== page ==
FARMINGTON — Regional School Unit 9 directors learned Tuesday, June 18, that a review of  2017-18 financial records revealed no knowledge of fraud or suspected fraud, instances of noncompliance or suspected noncompliance or violations of budget ordinances, according to a letter from the auditor addressed to the board.

The audit was completed by Runyon Kersteen Ouellette of Portland.

Timothy Gill, a CPA with the firm, made recommendations to directors to address deficiencies and concerns of the 2017-18 audit.

“The business office has a small staff, and that is not ideal,” he said. “Corrections have been made since 2017-18 with a new position added to the office. This is a comment I give to 98% of the districts I go to.”

Gill also said collection and depositing of school lunch cash receipts should not be completed by the same person. “These tasks should be segregated,” he said.

He also recommended a reconciliation process for online payments made to the food service program. Even though parents pay online, funds could fail to transfer or be deposited in a wrong account.

Because of the way the district records summer salaries, $1.5 million in wages earned during the school year are paid out over the summer. “On June 30, those wages technically become a liability because they have already been earned,” he said.

Superintendent Tina Meserve said she been in contact with the Department of Education regarding how to accrue summer salaries without impacting the budget.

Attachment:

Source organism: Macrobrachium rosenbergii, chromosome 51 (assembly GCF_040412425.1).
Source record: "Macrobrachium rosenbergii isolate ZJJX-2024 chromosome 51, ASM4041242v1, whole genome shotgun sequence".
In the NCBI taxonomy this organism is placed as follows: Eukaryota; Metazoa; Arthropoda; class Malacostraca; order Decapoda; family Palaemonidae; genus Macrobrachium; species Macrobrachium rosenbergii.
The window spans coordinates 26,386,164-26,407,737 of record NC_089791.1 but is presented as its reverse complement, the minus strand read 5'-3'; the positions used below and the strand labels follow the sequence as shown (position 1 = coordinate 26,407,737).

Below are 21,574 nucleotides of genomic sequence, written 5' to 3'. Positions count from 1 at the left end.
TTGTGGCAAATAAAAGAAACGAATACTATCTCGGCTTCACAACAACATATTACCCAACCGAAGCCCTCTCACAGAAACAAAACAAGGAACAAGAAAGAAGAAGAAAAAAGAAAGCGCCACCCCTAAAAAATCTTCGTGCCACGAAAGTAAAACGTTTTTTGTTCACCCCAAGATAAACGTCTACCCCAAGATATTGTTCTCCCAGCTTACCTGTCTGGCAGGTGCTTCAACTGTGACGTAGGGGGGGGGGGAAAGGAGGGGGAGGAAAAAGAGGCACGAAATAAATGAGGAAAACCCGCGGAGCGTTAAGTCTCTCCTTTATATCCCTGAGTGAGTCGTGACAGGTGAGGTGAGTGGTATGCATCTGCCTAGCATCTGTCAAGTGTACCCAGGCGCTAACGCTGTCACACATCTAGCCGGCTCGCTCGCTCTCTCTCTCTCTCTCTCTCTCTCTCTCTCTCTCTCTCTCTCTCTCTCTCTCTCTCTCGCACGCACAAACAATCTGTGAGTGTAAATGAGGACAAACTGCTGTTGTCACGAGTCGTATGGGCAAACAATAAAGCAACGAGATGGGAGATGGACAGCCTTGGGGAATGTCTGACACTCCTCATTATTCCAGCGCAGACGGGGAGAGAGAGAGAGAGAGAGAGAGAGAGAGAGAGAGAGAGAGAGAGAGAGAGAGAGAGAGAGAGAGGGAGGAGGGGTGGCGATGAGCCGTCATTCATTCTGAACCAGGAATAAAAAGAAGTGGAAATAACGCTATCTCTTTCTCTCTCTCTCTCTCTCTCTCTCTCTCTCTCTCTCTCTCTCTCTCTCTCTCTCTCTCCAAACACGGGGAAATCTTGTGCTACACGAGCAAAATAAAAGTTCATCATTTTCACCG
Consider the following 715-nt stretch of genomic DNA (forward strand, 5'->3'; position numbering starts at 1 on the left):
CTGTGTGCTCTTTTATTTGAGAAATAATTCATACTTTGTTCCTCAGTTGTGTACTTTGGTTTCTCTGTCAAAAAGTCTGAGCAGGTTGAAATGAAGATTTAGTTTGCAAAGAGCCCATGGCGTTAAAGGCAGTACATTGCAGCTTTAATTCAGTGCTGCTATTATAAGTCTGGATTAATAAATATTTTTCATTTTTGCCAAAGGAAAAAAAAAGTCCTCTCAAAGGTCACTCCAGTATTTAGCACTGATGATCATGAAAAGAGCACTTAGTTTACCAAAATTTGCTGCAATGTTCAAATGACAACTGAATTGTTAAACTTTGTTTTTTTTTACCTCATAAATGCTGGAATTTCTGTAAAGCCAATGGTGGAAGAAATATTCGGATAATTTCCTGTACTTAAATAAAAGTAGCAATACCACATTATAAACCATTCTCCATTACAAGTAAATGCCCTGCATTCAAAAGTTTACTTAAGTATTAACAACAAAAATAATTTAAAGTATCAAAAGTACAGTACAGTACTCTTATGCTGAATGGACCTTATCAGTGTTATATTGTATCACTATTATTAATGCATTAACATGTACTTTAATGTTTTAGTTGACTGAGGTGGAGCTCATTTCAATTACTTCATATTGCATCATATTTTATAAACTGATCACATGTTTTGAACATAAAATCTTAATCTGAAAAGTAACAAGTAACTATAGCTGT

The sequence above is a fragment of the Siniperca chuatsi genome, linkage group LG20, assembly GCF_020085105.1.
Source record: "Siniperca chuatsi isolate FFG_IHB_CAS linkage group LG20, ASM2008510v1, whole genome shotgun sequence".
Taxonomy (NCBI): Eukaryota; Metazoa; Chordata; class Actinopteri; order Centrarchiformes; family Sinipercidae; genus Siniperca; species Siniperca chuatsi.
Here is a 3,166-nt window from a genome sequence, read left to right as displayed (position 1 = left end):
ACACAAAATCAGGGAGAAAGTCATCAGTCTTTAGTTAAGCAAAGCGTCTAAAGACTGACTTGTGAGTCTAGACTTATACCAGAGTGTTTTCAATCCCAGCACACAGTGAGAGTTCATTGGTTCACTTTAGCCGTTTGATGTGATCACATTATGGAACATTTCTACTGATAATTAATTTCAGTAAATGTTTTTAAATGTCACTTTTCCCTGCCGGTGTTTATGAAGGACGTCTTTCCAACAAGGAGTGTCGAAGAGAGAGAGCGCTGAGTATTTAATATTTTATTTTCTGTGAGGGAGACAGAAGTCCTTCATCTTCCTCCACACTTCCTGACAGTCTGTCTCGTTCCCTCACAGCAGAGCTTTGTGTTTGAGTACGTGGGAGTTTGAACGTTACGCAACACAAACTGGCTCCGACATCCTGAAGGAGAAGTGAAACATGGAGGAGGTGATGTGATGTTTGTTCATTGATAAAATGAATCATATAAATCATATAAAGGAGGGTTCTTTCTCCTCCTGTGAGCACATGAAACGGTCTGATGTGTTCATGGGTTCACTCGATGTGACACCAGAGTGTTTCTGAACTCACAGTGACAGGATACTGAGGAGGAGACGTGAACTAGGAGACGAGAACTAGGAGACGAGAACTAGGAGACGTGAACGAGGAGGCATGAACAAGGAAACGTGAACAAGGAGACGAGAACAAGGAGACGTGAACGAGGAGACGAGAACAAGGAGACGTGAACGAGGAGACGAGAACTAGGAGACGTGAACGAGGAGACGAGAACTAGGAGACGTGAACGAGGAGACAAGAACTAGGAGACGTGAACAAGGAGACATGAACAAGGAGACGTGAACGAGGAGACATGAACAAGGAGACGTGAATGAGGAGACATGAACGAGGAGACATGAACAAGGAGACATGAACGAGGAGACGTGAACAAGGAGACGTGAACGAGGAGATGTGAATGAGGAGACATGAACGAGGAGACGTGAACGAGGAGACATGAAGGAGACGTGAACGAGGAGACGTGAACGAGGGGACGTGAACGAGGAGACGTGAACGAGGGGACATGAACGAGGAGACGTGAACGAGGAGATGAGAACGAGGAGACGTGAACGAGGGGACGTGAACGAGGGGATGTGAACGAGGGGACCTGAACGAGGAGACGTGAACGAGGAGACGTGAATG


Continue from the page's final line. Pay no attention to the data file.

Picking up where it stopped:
“They are willing to work with us over time,” she said. “We need to build our way to pay the salaries in the year they are earned.”

Gill also recommended instituting a mini-audit of student activity accounts. “Again, 98% of districts receive this recommendation,” he said. “I recommend looking at those throughout the year to keep receipts organized.”

Expenditures were under budget by $826,000. This was because of decreased health insurance, personnel changes and ed-tech positions not being filled. Decreased fuel and heating costs also contributed to the saving.

Those unspent funds, Meserve said, were rolled over and used to reduce the budget the following year. “This is like a savings account,” she said. “It has to go back through the budget process before being spent.”

In other matters, Laura Columbia, the district’s curriculum coordinator, applauded administrators, staff and bus drivers who helped residents of Edgewood Rehabilitation & Living Center, who were displaced by a fire Sunday, June 16.

More than 40 people were evacuated from the building at 228 Fairbanks Road and taken to Mt. Blue High School.

“They pulled off an amazing feat,” Columbia said. “What a great example of community involvement. We get (negative) feedback about having big, new buildings, but they really do benefit the community.”

Meserve announced 14 new teacher hires across the district.

“There are four teacher positions and a few specialist positions left to fill,” she said. “Hopefully there won’t be too many last minute hires at the end of August.”

She also announced the resignation of the district psychologist, three teachers and four ed techs.

“As you can see from their resignation letters, the vast majority of these resignations are because they want to move closer to family,” Meserve said. “Our location is a barrier but not one we can do anything about.”


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